Cookie consent

AstroBin saves small pieces of text information (cookies) on your device in order to deliver better content and for statistical purposes. You can disable the usage of cookies by changing the settings of your browser. By browsing AstroBin without changing the browser settings, you grant us permission to store that information on your device.

I agree
Contains:  NGC 281
Getting plate-solving status, please wait...
NGC281 The Pacman Nebula, 


            Randal Healey
NGC281 The Pacman Nebula

NGC281 The Pacman Nebula

Technical card

Resolution: 3372x2552

Dates:July 16, 2018July 17, 2018July 18, 2018

Astrodon BLUE 36mm - Gen2 E-Series Tru-Balance: 20x180" -10C bin 1x1
Astrodon GREEN 36mm - Gen2 E-Series Tru-Balance: 22x180" bin 1x1
Astrodon HA 36mm - 5nm: 25x600" -10C bin 1x1
Astrodon Olll 36mm - 3nm: 26x600" -10C bin 1x1
Astrodon RED 36mm - Gen2 E-Series Tru-Balance: 19x180" -10C bin 1x1

Integration: 11.6 hours

Darks: ~50

Flats: ~50

Bias: ~50

Avg. Moon age: 4.98 days

Avg. Moon phase: 25.97% job: 2204265

RA center: 13.183 degrees

DEC center: 56.652 degrees

Pixel scale: 2.222 arcsec/pixel

Orientation: 189.265 degrees

Field radius: 1.305 degrees

Locations: Healey "Utahopia" Observatory, Kaysville, Utah, United States

Data source: Backyard


NGC 281, IC 11 or Sh2-184 is a bright emission nebula and part of an H II region in the northern constellation of Cassiopeia and is part of the Milky Way's Perseus Spiral Arm. This 20×30 arcmin sized nebulosity is also associated with open cluster IC 1590, several Bok globules and the multiple star, B 1. It collectively forms Sh2-184, spanning over a larger area of 40 arcmin. A recent distance from radio parallaxes of water masers at 22 GHz made during 2014 is estimated it lies 2.82±0.20 kpc. (9200 ly.) from us. Colloquially, NGC 281 is also known as the Pacman Nebula for its resemblance to the video game character.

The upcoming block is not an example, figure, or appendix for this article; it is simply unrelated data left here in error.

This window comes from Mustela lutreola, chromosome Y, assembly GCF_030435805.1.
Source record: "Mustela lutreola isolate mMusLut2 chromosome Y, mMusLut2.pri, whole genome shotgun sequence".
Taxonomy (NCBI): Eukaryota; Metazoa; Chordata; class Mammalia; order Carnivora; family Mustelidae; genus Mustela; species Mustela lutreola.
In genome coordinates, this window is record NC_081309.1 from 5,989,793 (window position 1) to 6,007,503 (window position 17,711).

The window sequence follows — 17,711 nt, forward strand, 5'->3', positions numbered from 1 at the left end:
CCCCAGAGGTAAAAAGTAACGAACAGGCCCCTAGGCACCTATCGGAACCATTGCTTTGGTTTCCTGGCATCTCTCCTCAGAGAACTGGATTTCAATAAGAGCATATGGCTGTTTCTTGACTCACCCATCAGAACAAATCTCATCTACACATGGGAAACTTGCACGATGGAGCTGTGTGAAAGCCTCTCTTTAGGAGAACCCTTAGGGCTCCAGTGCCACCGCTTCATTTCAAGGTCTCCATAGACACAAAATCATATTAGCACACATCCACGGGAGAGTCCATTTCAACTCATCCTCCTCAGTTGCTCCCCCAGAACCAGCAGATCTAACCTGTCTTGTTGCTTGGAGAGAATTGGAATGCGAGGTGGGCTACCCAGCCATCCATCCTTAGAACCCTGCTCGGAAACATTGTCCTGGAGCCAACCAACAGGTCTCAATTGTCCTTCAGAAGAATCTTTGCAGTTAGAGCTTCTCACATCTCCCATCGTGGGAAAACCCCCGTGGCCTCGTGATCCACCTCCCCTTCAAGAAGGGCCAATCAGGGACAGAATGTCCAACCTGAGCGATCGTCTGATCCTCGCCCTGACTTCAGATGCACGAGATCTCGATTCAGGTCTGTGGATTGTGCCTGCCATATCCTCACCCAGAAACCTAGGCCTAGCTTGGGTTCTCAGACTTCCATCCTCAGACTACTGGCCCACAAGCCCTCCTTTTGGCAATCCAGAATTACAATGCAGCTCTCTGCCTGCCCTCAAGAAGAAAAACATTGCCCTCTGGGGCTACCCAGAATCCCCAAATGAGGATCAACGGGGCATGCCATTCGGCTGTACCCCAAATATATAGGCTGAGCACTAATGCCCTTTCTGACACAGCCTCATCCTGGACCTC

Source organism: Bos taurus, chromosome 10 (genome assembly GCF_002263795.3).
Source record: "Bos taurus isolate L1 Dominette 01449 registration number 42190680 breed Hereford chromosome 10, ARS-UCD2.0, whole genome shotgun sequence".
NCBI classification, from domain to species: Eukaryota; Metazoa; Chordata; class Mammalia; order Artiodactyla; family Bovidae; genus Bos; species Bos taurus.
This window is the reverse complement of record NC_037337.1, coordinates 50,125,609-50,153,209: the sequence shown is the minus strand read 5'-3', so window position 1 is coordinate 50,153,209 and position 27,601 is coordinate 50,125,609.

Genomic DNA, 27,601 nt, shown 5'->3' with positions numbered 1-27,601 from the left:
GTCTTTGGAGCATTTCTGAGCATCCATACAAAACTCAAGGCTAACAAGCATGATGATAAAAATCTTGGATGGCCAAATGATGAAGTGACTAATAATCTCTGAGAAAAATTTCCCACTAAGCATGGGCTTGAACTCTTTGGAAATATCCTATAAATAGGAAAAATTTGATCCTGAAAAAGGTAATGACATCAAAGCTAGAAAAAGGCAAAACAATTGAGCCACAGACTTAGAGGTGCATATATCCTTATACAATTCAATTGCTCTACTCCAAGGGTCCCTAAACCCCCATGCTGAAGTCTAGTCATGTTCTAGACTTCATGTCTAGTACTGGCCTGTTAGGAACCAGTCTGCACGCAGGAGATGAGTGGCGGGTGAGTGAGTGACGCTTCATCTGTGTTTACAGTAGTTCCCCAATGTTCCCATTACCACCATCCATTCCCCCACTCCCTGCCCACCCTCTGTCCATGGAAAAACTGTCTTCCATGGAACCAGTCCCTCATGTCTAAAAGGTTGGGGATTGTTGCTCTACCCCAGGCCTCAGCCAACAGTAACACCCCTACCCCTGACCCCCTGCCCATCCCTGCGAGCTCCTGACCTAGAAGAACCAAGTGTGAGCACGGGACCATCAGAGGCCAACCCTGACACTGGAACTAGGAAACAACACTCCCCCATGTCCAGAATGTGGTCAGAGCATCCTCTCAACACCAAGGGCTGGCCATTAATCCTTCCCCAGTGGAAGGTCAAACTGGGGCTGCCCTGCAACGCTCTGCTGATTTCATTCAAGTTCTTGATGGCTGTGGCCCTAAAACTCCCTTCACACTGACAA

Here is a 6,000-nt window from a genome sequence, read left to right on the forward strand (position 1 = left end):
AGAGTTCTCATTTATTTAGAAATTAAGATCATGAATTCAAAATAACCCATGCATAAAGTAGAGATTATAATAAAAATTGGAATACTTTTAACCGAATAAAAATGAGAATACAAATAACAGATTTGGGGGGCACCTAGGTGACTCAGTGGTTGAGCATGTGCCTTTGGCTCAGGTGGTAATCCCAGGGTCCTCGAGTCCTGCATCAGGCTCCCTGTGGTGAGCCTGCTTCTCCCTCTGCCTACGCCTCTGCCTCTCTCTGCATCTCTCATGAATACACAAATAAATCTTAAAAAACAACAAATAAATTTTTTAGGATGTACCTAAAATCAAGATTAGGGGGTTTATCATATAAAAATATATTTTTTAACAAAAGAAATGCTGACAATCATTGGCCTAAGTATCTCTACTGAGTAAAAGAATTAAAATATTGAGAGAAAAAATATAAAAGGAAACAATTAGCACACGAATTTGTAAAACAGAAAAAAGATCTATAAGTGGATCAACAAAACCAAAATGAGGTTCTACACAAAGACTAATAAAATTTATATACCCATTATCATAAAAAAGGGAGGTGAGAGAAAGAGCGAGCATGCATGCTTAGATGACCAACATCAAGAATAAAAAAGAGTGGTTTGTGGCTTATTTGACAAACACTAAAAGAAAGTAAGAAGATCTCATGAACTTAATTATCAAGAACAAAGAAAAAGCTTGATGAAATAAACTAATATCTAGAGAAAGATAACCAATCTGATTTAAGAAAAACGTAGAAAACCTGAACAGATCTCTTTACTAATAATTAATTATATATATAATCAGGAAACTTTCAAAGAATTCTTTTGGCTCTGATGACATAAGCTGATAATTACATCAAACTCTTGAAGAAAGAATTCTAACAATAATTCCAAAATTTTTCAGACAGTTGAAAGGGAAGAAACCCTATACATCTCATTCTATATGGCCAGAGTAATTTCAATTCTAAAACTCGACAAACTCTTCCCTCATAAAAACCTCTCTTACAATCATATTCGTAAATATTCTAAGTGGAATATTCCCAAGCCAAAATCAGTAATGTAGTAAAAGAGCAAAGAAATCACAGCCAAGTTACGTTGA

E. E. Barnard discovered this nebula in August 1883, who described it as "a large faint nebula, very diffuse." Multiple star 'B 1' or β 1 was later discovered by S. W. Burnham, whose bright component is identified as the highly luminous O6 spectral class star, HD 5005 or HIP 4121. It consists of an 8th-magnitude primary with four companions at distances between 1.4 and 15.7 arcsec. There has been no appreciable change in this quintuple system since the first measures were made in 1875.

The nebula region is visible in amateur telescopes from dark sky locations. In his book Deep Sky Wonders, Walter Scott Houston describes the appearance of the nebula in small telescopes:

"There was a faint glow in the immediate vicinity of the multiple star, with an occasional impression of a much larger nebulosity...Its surface brightness was much less than that of M33 in Triangulum or NGC 205, the distant companion of the Andromeda galaxy."



Randal Healey
License: None (All rights reserved)


  • NGC281 The Pacman Nebula, 


            Randal Healey
  • NGC281 The Pacman Nebula, 


            Randal Healey
  • Final
    NGC281 The Pacman Nebula, 


            Randal Healey

Sky plot

Sky plot


NGC281 The Pacman Nebula, 


            Randal Healey